Recipe to try: Goat Cheese Ice Cream with Roasted Red Cherries
by Mourad Lahlou (Artisan)
If timing is everything, then chef Mourad Lahlou’s is impeccable. Moroccan cuisine looks to be hot, and while Paula Wolfert may be credited with bringing it to people’s attention, Lahlou represents the cuisine’s next generation. His approach pays homage to the tastes and traditions of Morocco while also expounding on the inevitable global influences shaping the food as well as the sensibilities of the modern diner.
Recipe to try: Lentil Soup, Date Balls, Celery Salad
by Yotam Ottolenghi (Chronicle Books)
Sometimes it takes an outsider to shed new light on a well-worn topic: Meat-eating chef Yotam Ottolenghi makes vegetarian cooking sexy and exciting again. Counterintuitive? Yes, but it works. Imbued with a Middle Eastern flair, the recipes reimagine vegetables and grains for a new audience, though even the most seasoned of vegetarians will find the food flavorful and inventive. Ottolenghi’s gift may be the food, but he also has an infectious fervor for making traditionally sidelined ingredients the stars.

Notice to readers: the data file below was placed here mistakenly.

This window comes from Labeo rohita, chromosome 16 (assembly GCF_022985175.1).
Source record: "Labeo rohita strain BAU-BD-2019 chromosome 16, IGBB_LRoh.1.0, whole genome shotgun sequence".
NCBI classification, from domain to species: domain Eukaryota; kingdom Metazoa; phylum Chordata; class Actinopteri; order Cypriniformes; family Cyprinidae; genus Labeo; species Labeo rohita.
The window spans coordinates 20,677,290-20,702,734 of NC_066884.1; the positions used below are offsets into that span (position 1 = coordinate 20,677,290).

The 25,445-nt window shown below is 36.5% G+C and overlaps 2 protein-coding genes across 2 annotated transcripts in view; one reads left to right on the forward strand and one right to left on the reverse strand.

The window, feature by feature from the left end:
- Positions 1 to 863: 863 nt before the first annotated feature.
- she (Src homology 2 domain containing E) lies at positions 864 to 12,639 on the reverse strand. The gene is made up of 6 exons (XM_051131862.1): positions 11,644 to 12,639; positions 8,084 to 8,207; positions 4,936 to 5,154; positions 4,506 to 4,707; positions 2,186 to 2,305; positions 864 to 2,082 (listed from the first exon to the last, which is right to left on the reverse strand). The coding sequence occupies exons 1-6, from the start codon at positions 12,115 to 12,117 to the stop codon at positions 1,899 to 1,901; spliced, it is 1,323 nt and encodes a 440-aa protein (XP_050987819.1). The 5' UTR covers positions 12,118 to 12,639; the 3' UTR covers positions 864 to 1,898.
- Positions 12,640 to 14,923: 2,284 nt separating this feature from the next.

Recipe to try: Black Pepper Tofu
by Michael Ruhlman (Chronicle Books)
Michael Ruhlman’s new cookbook focuses on the 20 basic techniques he believes are crucial for every cook. In his trademark gentle but firm manner, he shows by example not just why certain things are important in the kitchen (butter, vinaigrettes, braising) but also how to achieve great results with recipes that best demonstrate each fundamental. And as with anything important, he stresses that the key to success starts with lesson number one: Think first.
Recipe to try: Rosemary-Brined, Buttermilk Fried Chicken
by Roberto Santibañez (Wiley)
If you think everything’s already been written about Mexican cooking, think again. Chef Roberto Santibañez takes a whole new route, focusing on the cuisine’s flavorful condiments and sauces, best exemplified by salsas, guacamoles, adobos, moles, and pipiânes. Zeroing in on these foundation recipes opens up a whole new world, revealing a multitude of expressions and an appreciation for the complexities of Mexican food.
Recipe to try: Carne Adobada: Grilled Adobo Marinated Skirt Steak